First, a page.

Programmable DC Backup Power Supply

The uninterruptible power supply was once a standard fixture in the small office/home office as a hedge against losing work when the electrons stop flowing from your AC outlet. Somewhat in decline as computing hardware shifts away from dedicated PCs toward tablets, phones and laptops, the UPS still has a lot of SOHO utility, and off-the-shelf AC units are easy to find. But if your needs run more to keeping the electrons flowing in one direction, then you might want to look at [Kedar Nimbalkar]’s programmable DC backup power system.

Built inside a recycled ATX power supply case, [Kedar]’s project is heavy on off-the-shelf components, like a laptop power supply for juice, a buck converter to charge the 12 volt sealed lead acid battery, and a boost converter to raise the output to 19.6 volts. An Arduino and an optoisolator are in charge of controlling the charging cycle and switching the UPS from charging the battery to using it when mains voltage drops.

 If you need a DC UPS but would rather skip the battery, you could try running a Raspberry Pi with electrons stashed in a supercapacitor. Or if you’ve got an aging AC UPS, why not try beefing it up with marine batteries?

[Thanks for the tip, Morris]

8 thoughts on “Programmable DC Backup Power Supply

  1. On the thread on beefing up a UPS with a marine battery I commented (it’s from back in ’09) that no one pointed out that the battery in some UPS’s is at line potential. They are meant to exist inside of a sealed case for safety!
    Somehow the post doesn’t show up, (too old?), but this is very important. They will say so on a label (CYA), measure to ground to be sure.

    1. ??The lead acid batteries are 12v dc . Often ganged into 24v dc or possibly 96v dc. I could imagine a cap in the UPS at a high voltage but as for the batteries, they are often a far cry from the 120v ac line voltage.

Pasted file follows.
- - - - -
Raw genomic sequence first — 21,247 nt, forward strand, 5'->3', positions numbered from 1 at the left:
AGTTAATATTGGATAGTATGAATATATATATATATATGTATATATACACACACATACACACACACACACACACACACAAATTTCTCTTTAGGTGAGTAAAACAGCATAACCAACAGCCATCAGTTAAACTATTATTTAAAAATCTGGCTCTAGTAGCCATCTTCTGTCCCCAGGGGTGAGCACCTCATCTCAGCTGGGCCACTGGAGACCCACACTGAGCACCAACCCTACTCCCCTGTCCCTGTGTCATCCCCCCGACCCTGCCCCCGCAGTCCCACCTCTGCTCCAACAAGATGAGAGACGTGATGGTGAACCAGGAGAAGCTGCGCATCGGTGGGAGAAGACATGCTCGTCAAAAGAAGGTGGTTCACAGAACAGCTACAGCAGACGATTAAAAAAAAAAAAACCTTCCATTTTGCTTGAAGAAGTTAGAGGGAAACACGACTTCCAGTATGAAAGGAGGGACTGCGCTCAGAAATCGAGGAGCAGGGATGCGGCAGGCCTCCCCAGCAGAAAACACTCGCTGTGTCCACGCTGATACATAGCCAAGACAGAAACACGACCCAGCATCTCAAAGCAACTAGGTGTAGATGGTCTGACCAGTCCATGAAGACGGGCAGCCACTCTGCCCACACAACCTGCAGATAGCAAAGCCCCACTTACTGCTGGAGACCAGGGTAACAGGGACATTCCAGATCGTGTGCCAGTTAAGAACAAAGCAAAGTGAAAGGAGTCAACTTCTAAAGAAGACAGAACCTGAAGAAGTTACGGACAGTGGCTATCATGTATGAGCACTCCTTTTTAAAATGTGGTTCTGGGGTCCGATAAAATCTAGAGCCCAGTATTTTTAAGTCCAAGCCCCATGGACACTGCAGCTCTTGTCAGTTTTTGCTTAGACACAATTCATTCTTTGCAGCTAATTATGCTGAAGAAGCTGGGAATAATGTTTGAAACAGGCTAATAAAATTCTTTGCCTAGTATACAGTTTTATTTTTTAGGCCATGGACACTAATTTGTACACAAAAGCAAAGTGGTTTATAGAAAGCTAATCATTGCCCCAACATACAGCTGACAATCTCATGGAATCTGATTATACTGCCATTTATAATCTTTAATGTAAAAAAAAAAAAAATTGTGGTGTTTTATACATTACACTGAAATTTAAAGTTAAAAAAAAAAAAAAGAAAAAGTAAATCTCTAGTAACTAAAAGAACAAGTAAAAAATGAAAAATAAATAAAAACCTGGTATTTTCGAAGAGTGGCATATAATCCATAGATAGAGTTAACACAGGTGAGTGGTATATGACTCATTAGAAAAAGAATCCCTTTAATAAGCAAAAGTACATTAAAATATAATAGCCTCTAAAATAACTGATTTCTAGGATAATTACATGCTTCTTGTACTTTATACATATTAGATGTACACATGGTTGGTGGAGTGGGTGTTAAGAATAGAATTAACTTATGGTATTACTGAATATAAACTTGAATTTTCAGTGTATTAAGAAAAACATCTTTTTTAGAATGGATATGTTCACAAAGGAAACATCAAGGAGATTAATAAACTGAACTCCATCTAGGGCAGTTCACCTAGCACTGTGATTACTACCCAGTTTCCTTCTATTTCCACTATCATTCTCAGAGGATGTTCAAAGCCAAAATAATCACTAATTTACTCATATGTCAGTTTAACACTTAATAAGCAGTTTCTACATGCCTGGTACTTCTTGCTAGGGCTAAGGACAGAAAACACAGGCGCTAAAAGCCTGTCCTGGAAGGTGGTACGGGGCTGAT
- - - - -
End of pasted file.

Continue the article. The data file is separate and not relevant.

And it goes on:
1. Basic Specs:

      UC3906 3 stage charger to safely and quickly charge the battery
      USB charging (with D+/D- iCharge resistors) – keep your USB devices juiced even when mains are off
      wide input voltage range (14-24v) – suitable for use with e-waste laptop bricks or input directly from a solar panel (20w)
      Relay to switch output between mains->lm2596-12 or directly from battery
      ATtiny85 monitoring battery and cuts the relay when voltage drops below 11.4v,.. The attiny also switches the relay between mains/battery

  2. Good one Dan! This is really informative. You are right about the fact that importance of UPS is on a decline with the introduction and success of laptops, tablets, and smartphones, but it was once almost unthinkable to use a PC without a UPS, especially where there was voltage fluctuations and frequent power outages. Things may have changed, but I still consider UPS as an essential equipment as I use my router and external speakers on my good old Staticon stativolt UPS. Well, beefing it up with marine batteries won’t be a bad idea.

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